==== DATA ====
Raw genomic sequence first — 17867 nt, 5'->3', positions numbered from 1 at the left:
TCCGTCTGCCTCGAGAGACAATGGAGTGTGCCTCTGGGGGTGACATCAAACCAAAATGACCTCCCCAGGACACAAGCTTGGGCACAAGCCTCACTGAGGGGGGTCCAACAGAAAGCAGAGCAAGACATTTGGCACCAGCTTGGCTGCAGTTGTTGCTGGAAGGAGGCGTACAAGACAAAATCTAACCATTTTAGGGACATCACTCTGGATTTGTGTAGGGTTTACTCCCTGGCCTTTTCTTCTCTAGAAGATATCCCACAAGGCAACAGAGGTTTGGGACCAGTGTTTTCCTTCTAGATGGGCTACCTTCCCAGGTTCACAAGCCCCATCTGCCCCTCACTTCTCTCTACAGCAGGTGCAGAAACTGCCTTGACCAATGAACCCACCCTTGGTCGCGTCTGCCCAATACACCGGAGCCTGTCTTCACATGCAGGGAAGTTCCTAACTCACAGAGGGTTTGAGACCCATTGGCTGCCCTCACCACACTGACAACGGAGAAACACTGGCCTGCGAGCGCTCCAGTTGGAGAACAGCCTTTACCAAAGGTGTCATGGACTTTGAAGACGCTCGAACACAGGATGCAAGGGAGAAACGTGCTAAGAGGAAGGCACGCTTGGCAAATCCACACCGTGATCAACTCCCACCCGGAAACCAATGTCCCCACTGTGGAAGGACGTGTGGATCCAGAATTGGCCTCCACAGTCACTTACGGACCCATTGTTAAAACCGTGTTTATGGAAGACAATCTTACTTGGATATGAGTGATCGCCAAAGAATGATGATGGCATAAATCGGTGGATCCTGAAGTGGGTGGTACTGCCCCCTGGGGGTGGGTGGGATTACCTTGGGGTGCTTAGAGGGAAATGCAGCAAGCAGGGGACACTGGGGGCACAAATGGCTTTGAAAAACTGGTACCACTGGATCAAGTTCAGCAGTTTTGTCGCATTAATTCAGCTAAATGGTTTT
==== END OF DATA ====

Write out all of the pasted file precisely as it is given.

Raw genomic sequence first — 17867 nt, 5'->3', positions numbered from 1 at the left:
TCCGTCTGCCTCGAGAGACAATGGAGTGTGCCTCTGGGGGTGACATCAAACCAAAATGACCTCCCCAGGACACAAGCTTGGGCACAAGCCTCACTGAGGGGGGTCCAACAGAAAGCAGAGCAAGACATTTGGCACCAGCTTGGCTGCAGTTGTTGCTGGAAGGAGGCGTACAAGACAAAATCTAACCATTTTAGGGACATCACTCTGGATTTGTGTAGGGTTTACTCCCTGGCCTTTTCTTCTCTAGAAGATATCCCACAAGGCAACAGAGGTTTGGGACCAGTGTTTTCCTTCTAGATGGGCTACCTTCCCAGGTTCACAAGCCCCATCTGCCCCTCACTTCTCTCTACAGCAGGTGCAGAAACTGCCTTGACCAATGAACCCACCCTTGGTCGCGTCTGCCCAATACACCGGAGCCTGTCTTCACATGCAGGGAAGTTCCTAACTCACAGAGGGTTTGAGACCCATTGGCTGCCCTCACCACACTGACAACGGAGAAACACTGGCCTGCGAGCGCTCCAGTTGGAGAACAGCCTTTACCAAAGGTGTCATGGACTTTGAAGACGCTCGAACACAGGATGCAAGGGAGAAACGTGCTAAGAGGAAGGCACGCTTGGCAAATCCACACCGTGATCAACTCCCACCCGGAAACCAATGTCCCCACTGTGGAAGGACGTGTGGATCCAGAATTGGCCTCCACAGTCACTTACGGACCCATTGTTAAAACCGTGTTTATGGAAGACAATCTTACTTGGATATGAGTGATCGCCAAAGAATGATGATGGCATAAATCGGTGGATCCTGAAGTGGGTGGTACTGCCCCCTGGGGGTGGGTGGGATTACCTTGGGGTGCTTAGAGGGAAATGCAGCAAGCAGGGGACACTGGGGGCACAAATGGCTTTGAAAAACTGGTACCACTGGATCAAGTTCAGCAGTTTTGTCGCATTAATTCAGCTAAATGGTTTT